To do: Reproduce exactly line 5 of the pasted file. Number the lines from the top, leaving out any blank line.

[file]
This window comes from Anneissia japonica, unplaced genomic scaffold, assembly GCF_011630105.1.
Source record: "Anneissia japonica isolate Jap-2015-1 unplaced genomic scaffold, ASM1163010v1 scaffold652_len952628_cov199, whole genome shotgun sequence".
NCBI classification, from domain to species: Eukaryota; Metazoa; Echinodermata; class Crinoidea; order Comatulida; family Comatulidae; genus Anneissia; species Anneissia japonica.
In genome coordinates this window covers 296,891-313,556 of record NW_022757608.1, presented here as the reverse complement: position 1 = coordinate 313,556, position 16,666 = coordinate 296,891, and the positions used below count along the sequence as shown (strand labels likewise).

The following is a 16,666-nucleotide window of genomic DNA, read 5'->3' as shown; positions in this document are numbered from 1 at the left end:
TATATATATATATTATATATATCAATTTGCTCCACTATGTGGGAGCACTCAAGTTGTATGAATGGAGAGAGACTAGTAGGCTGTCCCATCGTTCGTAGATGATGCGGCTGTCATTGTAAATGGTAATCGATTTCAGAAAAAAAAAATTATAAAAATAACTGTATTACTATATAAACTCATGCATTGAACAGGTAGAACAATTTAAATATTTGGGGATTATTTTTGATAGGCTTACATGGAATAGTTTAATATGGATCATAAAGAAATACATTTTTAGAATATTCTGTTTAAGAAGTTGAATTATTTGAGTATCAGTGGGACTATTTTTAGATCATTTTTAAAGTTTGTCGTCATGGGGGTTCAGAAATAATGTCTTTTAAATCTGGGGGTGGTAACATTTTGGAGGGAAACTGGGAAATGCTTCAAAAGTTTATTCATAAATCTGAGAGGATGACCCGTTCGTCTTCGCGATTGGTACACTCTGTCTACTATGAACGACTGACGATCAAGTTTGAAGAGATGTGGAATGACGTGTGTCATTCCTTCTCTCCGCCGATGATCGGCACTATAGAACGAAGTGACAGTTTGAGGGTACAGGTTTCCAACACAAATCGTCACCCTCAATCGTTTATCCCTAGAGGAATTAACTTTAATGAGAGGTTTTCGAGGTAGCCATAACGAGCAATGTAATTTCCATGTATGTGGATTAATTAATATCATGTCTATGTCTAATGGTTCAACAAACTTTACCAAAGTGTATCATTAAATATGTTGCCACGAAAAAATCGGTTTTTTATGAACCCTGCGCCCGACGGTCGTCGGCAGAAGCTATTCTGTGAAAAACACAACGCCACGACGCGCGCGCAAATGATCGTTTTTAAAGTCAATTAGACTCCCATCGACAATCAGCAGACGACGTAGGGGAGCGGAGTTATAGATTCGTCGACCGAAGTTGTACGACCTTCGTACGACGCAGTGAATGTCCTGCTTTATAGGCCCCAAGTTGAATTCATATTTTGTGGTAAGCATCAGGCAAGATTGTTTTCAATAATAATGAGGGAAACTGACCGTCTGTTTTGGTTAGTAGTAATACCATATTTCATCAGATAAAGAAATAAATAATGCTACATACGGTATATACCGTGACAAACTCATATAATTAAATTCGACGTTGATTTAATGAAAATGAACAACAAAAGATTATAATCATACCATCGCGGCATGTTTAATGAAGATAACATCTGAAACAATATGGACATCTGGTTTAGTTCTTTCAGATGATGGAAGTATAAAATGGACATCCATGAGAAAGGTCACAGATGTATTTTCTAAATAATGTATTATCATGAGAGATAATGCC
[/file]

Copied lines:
The following is a 16,666-nucleotide window of genomic DNA, read 5'->3' as shown; positions in this document are numbered from 1 at the left end: